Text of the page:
Smylers wrote:
> Jon Lang writes:
>> FWIW, the current proposal for aliasing blocks of ambient text is
>> functional; it just feels a bit kludgey,
> Why?  To me it seems the opposite: what could be more natural for
> delimiting a block of code than braces?

Because sometimes you'll want to capture only part of a block of code,
or a little bit more than a block of code.  In short, what you want
for documentation purposes won't always align with the conceptual
structure of the ambient code.  I don't like the idea of being
required to break the code up into blocks whose only purpose is
documentation: if you're breaking the ambient code up into chunks for
documentation purposes, it should _look_ like the code is being broken
up into chunks for documentation purposes.  Using Pod tricks for
denoting the start and end of aliased ambient text does that; using a
Perl block doesn't.

>> and I'm a bit bothered by the fact that you can't alias any ambient
>> text other than a code block.
> "Can't" is a bit strong: it's more that if you want to quote an
> arbitrary portion of code then you need to add some braces around it.
> But those braces are unlikely to harm the program.
> The exception is if you want to quote an 'unbalanced' portion of code,
> for example the start of a loop but not the entire loop.  Do you
> consider that to be likely?

Actually, yes; I do.

>> how about saying that an ambient code alias is normally
>> terminated by the next blank line or Pod directive (as per =for)
> Braces are more robust than blank lines; if aliasing a brace-delimited
> block I may unthinkingly edit it to have a blank line in the middle of
> it, on the basis that the blank line isn't significant to perl.

And =begin blocks are more robust than =for blocks in the same way.
Perl may not care about blank lines; but Pod does.  And the author of
a file with both Perl and Pod in it is being remiss in his duties if
he doesn't consider both paradigms.  Incidently, note that declarator
blocks already behave this way in Pod: the presence or absence of a
blank line determines the code to which it gets attached.

> (Whereas if I edit the braces then I've changed the program as well as
> its docs.)

Right.  If the braces weren't part of the ambient code, and were there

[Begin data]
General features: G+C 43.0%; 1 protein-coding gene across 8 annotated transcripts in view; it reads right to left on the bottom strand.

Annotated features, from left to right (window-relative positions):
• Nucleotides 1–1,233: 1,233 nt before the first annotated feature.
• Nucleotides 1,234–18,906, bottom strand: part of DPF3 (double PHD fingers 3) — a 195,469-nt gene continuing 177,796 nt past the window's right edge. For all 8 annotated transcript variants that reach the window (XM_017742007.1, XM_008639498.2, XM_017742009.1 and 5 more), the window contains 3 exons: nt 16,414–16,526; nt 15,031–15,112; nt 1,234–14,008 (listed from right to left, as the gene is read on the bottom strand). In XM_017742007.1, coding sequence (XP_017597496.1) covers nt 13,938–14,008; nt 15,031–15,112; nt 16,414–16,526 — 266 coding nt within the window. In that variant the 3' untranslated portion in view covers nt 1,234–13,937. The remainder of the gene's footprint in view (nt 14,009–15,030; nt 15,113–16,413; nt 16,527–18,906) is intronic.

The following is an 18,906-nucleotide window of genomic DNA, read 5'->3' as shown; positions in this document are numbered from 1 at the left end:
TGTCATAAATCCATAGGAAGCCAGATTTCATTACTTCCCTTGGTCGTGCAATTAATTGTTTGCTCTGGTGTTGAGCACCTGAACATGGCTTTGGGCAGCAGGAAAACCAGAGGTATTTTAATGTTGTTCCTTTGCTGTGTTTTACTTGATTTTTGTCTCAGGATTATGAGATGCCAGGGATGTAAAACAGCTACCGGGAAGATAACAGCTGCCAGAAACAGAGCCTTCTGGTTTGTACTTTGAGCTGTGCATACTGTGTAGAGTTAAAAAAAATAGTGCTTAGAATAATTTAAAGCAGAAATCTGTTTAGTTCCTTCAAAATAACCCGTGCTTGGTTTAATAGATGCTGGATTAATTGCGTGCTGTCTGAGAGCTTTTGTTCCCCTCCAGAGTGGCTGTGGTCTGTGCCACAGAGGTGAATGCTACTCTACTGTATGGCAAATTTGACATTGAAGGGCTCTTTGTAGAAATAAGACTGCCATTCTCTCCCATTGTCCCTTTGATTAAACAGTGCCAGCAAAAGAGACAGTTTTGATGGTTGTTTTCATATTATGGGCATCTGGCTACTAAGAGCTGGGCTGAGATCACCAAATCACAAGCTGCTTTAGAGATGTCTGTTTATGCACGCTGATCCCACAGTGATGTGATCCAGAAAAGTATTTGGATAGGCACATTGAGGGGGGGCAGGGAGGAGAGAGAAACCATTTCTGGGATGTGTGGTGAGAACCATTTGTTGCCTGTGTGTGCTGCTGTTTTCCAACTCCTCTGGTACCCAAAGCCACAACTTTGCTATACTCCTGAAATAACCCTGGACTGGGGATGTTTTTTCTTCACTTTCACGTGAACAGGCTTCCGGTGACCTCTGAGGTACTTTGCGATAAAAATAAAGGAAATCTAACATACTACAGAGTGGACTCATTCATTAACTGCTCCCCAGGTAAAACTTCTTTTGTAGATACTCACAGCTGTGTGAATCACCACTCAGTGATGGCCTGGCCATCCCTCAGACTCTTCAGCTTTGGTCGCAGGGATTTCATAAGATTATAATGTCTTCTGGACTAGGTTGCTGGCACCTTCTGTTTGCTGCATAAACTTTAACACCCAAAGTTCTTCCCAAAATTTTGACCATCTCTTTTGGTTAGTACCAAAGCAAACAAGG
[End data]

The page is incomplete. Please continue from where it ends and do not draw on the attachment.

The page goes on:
merely to delineate the aliased text, I'd have less of a problem with
them.  In fact, my main problem with them at that point would be how
much they look like a code block without being one, and the confusion
that's sure to arise.

>> > Let's see what others think.
>> OK.
> I like the braces.  I suggest initially only providing for braces, but
> with the possibility of later adding options to indicate other
> termination points if in practice there turn out to be many situations
> where the braces don't work well.

I like the idea of using the braces if they're there, and using
something else if they're not.  Again, my concern is is being forced
to alias an entire code block, never anything more or less; I'm not
opposed to being _able_ to alias an entire code block, and I'm
especially not opposed to being able to do so in a simple and
intuitive manner.

But let me propose something for the "absence of braces" case:
introduce a new kind of delimiter into Perl - something that works
like an embedded comment, except that it doesn't actually comment
anything out.  In the absence of a curly brace at the start of the
next line of code, a code alias will bind to the first "document tag"
that it finds, that isn't already claimed by another =alias directive.
 For example:

    =alias loop
    =alias loop-head
    loop #:[($i = 1; $i < $j; $i *= 2)]
    =alias loop-body

In this example, I'm using #:[...] as a stand-in for the
"documentation tag" syntax.  As such,

"loop" is aliased to:

    loop ($i = 1; $i < $j; $i *= 2)

"loop-head" is aliased to:

    ($i = 1; $i < $j; $i *= 2)

And "loop-body" is aliased to:


I'm not fond of the "document tag" syntax used in the above example;
it looks a little bit too much like a comment.  But whatever does get
used, it should be brief and distinct.

And since we're talking about connecting code and documentation, it's
possible that we might want to have this kind of alias be a special
case of the declaration block rather than a stand-alone directive,
using similar rules to determine what to alias (but focused on code
blocks and doc tags rather than declarators).

I've got to run right now; but I've more thoughts that just got
triggered by this.  I'll get back to you as soon as I can.

Jonathan "Dataweaver" Lang

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